Jeremiah Johnson, an HIV prevention research and policy coordinator at the New York City-based Treatment Action Group, told Mic that he was “concerned [that] because Charlie Sheen has a history of having sex with sex workers, there will be a push to vilify those decisions and vilify people who engage in sex work.” What’s maddening about this statement is that, not only should men who pay for sex most certainly be judged and shamed for doing so (just as any misogynist, dehumanizing behaviour should be “judged”), but that it goes unmentioned that it is Sheen himself — a john — who is doing the vilifying. After this statement, Dickson goes on to express concern about “criminalization rendering [“sex workers”] invisible,” all the while invizibilizing Sheen’s misogynistic treatment of women, both in general, and specifically with regard to the way he discussed the women he paid for sex. She expresses concern about the “high risk” prostituted women face, but fails to mention who it is that puts them at risk: Men like Sheen.

Dickson writes:

“What is clear… is that because Sheen is not a ‘sympathetic’ HIV-positive person, and because many of his former sexual partners are on the fringes of society, many are comfortable shaming him — and his partners — for his status, rather than using his diagnosis as an opportunity to launch a wider conversation about, say, drug addiction or safer sex practices.”

HOLY MOTHER OF GOD.

So after all we know about Sheen’s behaviour and his treatment, disregard, and outright hatred of women, we are expected to “launch a wider conversation about… drug addiction or safer sex practices?” Because, what? That conversation will convince selfish, abusive johns like Sheen to care about the women they buy? Fat chance.

Men who buy sex don’t respect women. Men who buy sex are the ones doing the “slut-shaming,” calling the women they sleep with “whores” and much worse. And you want us to direct our concern and sympathy towards those men? While you do everything in your power to normalize this behaviour, decontextualize the existence of the sex industry as a whole, and blame those of us who “judge” johns for the suffering of the women they buy?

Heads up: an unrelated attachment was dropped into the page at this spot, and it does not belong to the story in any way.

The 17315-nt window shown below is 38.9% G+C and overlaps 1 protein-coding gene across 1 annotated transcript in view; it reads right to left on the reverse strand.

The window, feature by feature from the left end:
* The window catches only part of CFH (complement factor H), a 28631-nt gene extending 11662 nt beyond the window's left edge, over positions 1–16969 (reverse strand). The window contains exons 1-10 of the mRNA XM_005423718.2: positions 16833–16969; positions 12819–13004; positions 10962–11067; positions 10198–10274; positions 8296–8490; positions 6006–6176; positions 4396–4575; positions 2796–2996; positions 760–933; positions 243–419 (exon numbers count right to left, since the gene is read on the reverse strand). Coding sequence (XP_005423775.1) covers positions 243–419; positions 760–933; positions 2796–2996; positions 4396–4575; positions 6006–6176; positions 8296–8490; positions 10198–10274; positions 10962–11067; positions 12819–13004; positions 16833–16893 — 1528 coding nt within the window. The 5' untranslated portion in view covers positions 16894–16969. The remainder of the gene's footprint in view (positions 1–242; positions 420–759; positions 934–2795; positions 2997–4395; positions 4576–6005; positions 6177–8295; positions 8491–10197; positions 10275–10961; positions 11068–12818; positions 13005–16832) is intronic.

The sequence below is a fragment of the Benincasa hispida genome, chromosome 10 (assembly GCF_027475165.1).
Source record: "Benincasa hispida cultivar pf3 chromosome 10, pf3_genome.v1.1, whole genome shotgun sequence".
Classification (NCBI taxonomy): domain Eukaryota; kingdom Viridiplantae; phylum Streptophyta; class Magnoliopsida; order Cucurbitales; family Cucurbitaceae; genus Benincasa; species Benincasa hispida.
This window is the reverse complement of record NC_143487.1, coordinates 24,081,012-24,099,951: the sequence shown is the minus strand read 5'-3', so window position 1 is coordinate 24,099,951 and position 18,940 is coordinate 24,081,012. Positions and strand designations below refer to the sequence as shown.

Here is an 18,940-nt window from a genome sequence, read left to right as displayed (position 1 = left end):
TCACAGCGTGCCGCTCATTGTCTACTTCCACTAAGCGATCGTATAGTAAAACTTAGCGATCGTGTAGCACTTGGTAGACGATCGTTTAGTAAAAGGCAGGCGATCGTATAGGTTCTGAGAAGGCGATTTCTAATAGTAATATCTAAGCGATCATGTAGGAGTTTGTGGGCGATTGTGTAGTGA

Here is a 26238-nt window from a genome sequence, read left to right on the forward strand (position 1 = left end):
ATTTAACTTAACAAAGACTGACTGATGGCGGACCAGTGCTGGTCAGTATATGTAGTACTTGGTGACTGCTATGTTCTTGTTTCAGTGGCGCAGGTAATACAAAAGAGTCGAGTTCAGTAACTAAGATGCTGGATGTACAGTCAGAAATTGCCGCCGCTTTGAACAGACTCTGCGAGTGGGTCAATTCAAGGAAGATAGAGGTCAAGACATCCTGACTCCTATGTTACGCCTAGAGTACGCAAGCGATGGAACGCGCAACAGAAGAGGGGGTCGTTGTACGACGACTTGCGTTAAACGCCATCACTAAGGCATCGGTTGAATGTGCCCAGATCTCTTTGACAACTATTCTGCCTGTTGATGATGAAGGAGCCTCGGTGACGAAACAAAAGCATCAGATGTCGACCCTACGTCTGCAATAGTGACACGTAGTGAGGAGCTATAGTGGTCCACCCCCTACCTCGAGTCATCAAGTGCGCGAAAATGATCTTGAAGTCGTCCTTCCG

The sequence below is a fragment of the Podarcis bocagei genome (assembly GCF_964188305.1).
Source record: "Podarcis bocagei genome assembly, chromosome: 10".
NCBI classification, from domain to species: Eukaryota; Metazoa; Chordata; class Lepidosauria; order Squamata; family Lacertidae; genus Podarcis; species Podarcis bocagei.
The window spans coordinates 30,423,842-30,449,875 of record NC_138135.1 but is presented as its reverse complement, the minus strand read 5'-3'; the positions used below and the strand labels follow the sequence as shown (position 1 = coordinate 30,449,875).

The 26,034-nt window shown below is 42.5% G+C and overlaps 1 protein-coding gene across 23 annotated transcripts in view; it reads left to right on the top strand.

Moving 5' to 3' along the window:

Nope.

“Slut-shaming” happens to women because men hate women. It does not happen to men. This is not an “it goes both ways” type of situation. Men are not punished privately or publicly for having sex with women. They are celebrated. There is no revenge porn site for men. There is no epidemic of male rape victims being tormented to death because their rapist taped the assault. Women do not abuse men by calling them “sluts” and “whores.” Young men are not publicly humiliated after going down on a girl they liked or wanted to impress.

It is wrong that Sheen is being judged now, by some, because of his HIV diagnosis when he should have been judged long ago for his abuse and misogyny. But to call that judgement “slut-shaming” and demand our sympathies is a repulsive reversal akin to accusations of “misandry” or “reverse sexism.” It exhibits a deep misunderstanding of how systems of power work and how brutally women suffer within them, including in the sex industry.

*The wording in this sentence was edited on November 18, 2015 and previously read: “…despite the fact that he is the one who put them — and many other women — at risk, not the other way around.”

Meghan Murphy
Meghan Murphy

Founder & Editor

Meghan Murphy is a freelance writer and journalist. She has been podcasting and writing about feminism since 2010 and has published work in numerous national and international publications, including The Spectator, UnHerd, the CBC, New Statesman, Vice, Al Jazeera, The Globe and Mail, and more. Meghan completed a Masters degree in the department of Gender, Sexuality and Women’s Studies at Simon Fraser University in 2012 and lives in Vancouver, B.C. with her dog.